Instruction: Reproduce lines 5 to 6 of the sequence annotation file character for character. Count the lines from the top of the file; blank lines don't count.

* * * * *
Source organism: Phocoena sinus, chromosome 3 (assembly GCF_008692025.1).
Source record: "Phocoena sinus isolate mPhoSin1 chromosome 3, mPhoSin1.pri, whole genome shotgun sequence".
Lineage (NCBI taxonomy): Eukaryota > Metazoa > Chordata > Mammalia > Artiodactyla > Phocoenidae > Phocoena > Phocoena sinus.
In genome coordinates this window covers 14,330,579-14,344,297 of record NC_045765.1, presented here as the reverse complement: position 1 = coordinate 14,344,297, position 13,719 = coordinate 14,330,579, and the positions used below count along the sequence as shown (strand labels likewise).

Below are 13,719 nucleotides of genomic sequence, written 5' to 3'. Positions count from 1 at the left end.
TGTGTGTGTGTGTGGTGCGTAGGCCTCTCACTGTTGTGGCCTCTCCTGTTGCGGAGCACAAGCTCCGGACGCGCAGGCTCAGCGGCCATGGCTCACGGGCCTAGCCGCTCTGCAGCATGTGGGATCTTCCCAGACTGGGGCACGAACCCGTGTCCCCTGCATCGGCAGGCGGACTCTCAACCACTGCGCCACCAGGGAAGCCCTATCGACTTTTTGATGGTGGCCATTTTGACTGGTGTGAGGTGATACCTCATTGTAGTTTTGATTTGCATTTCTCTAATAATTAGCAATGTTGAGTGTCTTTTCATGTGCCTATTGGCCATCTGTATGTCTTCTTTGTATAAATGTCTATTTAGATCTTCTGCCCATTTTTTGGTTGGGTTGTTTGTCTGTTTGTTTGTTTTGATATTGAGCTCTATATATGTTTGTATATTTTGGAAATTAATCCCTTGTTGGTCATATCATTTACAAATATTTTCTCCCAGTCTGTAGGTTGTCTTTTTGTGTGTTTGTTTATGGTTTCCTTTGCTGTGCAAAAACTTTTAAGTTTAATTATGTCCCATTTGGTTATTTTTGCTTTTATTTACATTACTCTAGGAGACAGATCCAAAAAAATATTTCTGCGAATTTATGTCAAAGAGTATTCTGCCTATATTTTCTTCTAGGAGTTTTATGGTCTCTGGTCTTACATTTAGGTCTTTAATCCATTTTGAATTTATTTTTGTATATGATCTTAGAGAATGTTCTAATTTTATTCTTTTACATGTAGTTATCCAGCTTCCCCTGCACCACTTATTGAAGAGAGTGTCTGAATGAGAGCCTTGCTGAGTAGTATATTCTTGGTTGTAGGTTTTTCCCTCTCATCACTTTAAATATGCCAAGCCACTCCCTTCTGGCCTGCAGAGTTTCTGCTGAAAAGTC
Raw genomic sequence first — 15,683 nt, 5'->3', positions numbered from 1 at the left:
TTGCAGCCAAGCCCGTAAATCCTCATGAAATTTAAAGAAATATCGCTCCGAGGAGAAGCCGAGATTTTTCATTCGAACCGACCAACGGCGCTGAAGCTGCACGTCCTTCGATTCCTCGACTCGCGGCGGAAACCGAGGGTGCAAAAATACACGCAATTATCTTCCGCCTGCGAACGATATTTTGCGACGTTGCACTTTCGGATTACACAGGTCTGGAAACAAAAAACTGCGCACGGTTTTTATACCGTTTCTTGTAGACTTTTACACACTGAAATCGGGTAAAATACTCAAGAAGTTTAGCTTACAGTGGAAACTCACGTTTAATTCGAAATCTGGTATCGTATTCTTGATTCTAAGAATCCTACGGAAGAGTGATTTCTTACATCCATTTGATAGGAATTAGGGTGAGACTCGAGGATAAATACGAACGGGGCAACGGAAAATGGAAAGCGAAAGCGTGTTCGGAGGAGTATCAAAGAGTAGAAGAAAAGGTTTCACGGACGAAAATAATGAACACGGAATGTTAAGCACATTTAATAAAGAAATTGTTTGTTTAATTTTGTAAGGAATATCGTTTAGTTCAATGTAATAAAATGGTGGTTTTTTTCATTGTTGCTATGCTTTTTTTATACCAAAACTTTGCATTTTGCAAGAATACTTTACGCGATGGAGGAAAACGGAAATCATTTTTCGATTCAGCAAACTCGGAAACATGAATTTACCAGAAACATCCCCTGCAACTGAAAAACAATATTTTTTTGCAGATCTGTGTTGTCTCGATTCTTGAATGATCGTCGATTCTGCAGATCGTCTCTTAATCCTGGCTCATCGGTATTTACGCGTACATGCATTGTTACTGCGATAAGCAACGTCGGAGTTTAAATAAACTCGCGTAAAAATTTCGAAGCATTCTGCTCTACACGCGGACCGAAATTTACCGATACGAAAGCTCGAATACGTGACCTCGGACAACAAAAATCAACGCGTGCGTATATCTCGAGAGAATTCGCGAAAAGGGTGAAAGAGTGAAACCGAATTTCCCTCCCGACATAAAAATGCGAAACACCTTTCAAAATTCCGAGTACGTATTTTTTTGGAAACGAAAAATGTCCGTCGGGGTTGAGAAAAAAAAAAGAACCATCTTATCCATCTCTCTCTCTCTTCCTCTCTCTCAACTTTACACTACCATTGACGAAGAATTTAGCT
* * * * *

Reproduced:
Below are 13,719 nucleotides of genomic sequence, written 5' to 3'. Positions count from 1 at the left end.
TGTGTGTGTGTGTGGTGCGTAGGCCTCTCACTGTTGTGGCCTCTCCTGTTGCGGAGCACAAGCTCCGGACGCGCAGGCTCAGCGGCCATGGCTCACGGGCCTAGCCGCTCTGCAGCATGTGGGATCTTCCCAGACTGGGGCACGAACCCGTGTCCCCTGCATCGGCAGGCGGACTCTCAACCACTGCGCCACCAGGGAAGCCCTATCGACTTTTTGATGGTGGCCATTTTGACTGGTGTGAGGTGATACCTCATTGTAGTTTTGATTTGCATTTCTCTAATAATTAGCAATGTTGAGTGTCTTTTCATGTGCCTATTGGCCATCTGTATGTCTTCTTTGTATAAATGTCTATTTAGATCTTCTGCCCATTTTTTGGTTGGGTTGTTTGTCTGTTTGTTTGTTTTGATATTGAGCTCTATATATGTTTGTATATTTTGGAAATTAATCCCTTGTTGGTCATATCATTTACAAATATTTTCTCCCAGTCTGTAGGTTGTCTTTTTGTGTGTTTGTTTATGGTTTCCTTTGCTGTGCAAAAACTTTTAAGTTTAATTATGTCCCATTTGGTTATTTTTGCTTTTATTTACATTACTCTAGGAGACAGATCCAAAAAAATATTTCTGCGAATTTATGTCAAAGAGTATTCTGCCTATATTTTCTTCTAGGAGTTTTATGGTCTCTGGTCTTACATTTAGGTCTTTAATCCATTTTGAATTTATTTTTGTATATGATCTTAGAGAATGTTCTAATTTTATTCTTTTACATGTAGTTATCCAGCTTCCCCTGCACCACTTATTGAAGAGAGTGTCTGAATGAGAGCCTTGCTGAGTAGTATATTCTTGGTTGTAGGTTTTTCCCTCTCATCACTTTAAATATGCCAAGCCACTCCCTTCTGGCCTGCAGAGTTTCTGCTGAAAAGTC